Filled with some good popular science, but to find it you have to wend through Bentley’s over-the-top idea of a really bad...

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WHY SH*T HAPPENS

THE SCIENCE OF A REALLY BAD DAY

Things go relentlessly, inexorably wrong in this account of a day in the life of a hapless hero who should have stayed in bed.

Bentley (Computer Science/University College London; The Book of Numbers, 2008, etc.) begins with his hero’s failure to hear the alarm clock, a mishap the author uses to discourse on human sleep and dreaming. Next comes a fall from slipping on shampoo in the bathroom and a chance to explain what makes soap soap. (It’s a marriage of alkali and oil that allows soap molecules to wrap up oil and grease from your skin while letting dirt dissolve in water.) What follows is the inevitable nick while shaving, and Bentley’s exegesis on skin, hair follicles and blood-clotting mechanisms, and why blotting with tissue not only can introduce bacteria to the cut, but also disrupt the cells trying to close the wound. And so it goes through several dozen brief chapters that chart more examples of Murphy’s law at work. There’s burnt toast for breakfast. A tank full of diesel fuel instead of gasoline. Another fall while running after the bus. Chewing gum that gets in his hair during the ride. A missed stop. Getting soaked by rain. Lost. Stung by a bee. Of course there are more problems at the office, like liquid spilled on the keyboard and computer viruses. Then our hero arrives home and promptly spills red wine on the rug. Does this seem a bit contrived? It is. All this sh*t is simply the means by which Bentley can disgorge his vast knowledge. Along the way he offers a very brief discussion of the origin of water and similarly brief briefs on the immune system and the sense of pain. Nonetheless, the author is solid in his discussions of modern technology—cell phones, CDs, glues, dyes, springy (“air-filled’’) sneakers—and he even offers helpful tips (see wine stains, for example).

Filled with some good popular science, but to find it you have to wend through Bentley’s over-the-top idea of a really bad day.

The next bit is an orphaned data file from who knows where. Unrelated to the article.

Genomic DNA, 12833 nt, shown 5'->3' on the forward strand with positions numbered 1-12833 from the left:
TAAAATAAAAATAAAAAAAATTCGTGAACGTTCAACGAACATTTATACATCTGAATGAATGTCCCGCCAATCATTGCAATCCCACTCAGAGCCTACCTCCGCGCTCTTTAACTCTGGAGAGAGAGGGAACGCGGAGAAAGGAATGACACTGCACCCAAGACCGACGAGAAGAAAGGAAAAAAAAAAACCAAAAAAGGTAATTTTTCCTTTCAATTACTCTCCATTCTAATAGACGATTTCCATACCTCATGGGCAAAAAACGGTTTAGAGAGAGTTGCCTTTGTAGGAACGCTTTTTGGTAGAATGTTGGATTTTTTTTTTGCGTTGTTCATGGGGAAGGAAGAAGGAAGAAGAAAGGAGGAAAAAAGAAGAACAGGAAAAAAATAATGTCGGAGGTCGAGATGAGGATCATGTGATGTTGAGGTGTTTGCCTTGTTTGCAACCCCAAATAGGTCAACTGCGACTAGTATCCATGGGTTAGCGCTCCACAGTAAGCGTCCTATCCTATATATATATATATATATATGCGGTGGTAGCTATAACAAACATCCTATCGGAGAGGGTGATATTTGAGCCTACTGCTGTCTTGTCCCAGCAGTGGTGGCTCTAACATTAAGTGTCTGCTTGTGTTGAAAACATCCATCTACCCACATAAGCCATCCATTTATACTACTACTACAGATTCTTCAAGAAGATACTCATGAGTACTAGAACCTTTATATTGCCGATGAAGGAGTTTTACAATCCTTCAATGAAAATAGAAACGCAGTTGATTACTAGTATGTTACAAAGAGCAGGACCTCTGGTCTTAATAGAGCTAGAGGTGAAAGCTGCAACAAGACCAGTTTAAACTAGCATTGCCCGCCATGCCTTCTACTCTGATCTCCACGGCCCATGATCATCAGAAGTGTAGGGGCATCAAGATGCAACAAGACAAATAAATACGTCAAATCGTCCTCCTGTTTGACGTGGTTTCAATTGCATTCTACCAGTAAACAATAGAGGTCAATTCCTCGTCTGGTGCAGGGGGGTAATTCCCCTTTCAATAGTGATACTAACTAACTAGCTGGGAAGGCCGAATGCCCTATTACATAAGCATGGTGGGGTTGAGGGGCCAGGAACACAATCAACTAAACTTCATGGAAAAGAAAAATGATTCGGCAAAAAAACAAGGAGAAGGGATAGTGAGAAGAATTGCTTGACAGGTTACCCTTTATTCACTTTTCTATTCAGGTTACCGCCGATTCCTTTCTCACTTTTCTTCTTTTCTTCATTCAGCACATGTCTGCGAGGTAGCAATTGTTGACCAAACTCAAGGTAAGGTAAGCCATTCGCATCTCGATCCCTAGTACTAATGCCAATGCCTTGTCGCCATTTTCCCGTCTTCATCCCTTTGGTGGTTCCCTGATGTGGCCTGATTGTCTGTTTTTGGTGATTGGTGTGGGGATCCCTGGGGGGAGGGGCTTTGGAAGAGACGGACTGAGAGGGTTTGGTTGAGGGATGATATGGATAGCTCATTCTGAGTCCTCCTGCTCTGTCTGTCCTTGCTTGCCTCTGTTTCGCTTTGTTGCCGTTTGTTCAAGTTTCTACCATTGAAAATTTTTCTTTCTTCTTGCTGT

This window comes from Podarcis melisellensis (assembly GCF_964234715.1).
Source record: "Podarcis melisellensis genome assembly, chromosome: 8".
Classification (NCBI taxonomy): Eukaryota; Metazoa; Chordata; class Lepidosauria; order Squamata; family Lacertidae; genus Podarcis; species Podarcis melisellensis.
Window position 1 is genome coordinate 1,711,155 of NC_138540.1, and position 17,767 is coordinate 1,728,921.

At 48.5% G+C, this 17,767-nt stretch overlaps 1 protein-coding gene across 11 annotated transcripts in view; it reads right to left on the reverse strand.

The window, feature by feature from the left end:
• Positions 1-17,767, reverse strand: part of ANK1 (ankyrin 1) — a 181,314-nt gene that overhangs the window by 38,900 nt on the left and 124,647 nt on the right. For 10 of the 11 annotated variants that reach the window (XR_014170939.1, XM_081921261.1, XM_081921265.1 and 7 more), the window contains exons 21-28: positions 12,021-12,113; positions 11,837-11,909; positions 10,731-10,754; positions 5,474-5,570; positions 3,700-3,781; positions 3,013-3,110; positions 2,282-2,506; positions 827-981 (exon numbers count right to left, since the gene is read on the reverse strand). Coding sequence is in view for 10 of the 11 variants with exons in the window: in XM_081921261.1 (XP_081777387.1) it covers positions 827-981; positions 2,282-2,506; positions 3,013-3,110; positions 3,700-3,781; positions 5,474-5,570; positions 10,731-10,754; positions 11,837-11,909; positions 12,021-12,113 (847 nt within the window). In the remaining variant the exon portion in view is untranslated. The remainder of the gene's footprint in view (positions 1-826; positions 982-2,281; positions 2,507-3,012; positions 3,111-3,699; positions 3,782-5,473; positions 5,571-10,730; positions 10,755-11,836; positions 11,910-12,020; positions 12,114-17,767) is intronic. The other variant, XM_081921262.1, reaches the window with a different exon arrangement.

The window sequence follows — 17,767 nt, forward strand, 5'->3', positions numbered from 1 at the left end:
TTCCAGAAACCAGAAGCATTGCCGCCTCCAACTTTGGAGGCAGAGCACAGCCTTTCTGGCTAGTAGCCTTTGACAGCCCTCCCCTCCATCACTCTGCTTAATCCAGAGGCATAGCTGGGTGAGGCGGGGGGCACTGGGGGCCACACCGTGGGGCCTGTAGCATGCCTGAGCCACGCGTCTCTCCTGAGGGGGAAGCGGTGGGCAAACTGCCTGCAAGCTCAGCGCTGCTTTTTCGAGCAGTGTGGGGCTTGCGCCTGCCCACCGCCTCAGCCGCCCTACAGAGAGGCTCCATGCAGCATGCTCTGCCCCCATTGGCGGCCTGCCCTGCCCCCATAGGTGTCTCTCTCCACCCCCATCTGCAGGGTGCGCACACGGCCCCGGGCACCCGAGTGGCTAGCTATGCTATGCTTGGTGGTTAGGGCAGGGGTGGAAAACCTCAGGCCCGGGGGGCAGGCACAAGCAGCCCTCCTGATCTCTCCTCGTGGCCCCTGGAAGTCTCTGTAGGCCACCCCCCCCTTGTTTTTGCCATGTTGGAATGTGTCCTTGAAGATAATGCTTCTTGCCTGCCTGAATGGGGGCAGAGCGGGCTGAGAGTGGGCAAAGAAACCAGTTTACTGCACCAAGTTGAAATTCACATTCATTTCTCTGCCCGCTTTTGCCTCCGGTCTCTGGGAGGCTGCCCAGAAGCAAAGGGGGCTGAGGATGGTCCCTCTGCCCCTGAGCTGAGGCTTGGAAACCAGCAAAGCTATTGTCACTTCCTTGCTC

Pub Date: March 3, 2009

ISBN: N/A

Page Count: 304

Publisher: Rodale

Review Posted Online: May 20, 2010

Kirkus Reviews Issue: Feb. 1, 2009

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Not an easy read but an essential one.

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HOW TO BE AN ANTIRACIST

Title notwithstanding, this latest from the National Book Award–winning author is no guidebook to getting woke.

In fact, the word “woke” appears nowhere within its pages. Rather, it is a combination memoir and extension of Atlantic columnist Kendi’s towering Stamped From the Beginning (2016) that leads readers through a taxonomy of racist thought to anti-racist action. Never wavering from the thesis introduced in his previous book, that “racism is a powerful collection of racist policies that lead to racial inequity and are substantiated by racist ideas,” the author posits a seemingly simple binary: “Antiracism is a powerful collection of antiracist policies that lead to racial equity and are substantiated by antiracist ideas.” The author, founding director of American University’s Antiracist Research and Policy Center, chronicles how he grew from a childhood steeped in black liberation Christianity to his doctoral studies, identifying and dispelling the layers of racist thought under which he had operated. “Internalized racism,” he writes, “is the real Black on Black Crime.” Kendi methodically examines racism through numerous lenses: power, biology, ethnicity, body, culture, and so forth, all the way to the intersectional constructs of gender racism and queer racism (the only section of the book that feels rushed). Each chapter examines one facet of racism, the authorial camera alternately zooming in on an episode from Kendi’s life that exemplifies it—e.g., as a teen, he wore light-colored contact lenses, wanting “to be Black but…not…to look Black”—and then panning to the history that informs it (the antebellum hierarchy that valued light skin over dark). The author then reframes those received ideas with inexorable logic: “Either racist policy or Black inferiority explains why White people are wealthier, healthier, and more powerful than Black people today.” If Kendi is justifiably hard on America, he’s just as hard on himself. When he began college, “anti-Black racist ideas covered my freshman eyes like my orange contacts.” This unsparing honesty helps readers, both white and people of color, navigate this difficult intellectual territory.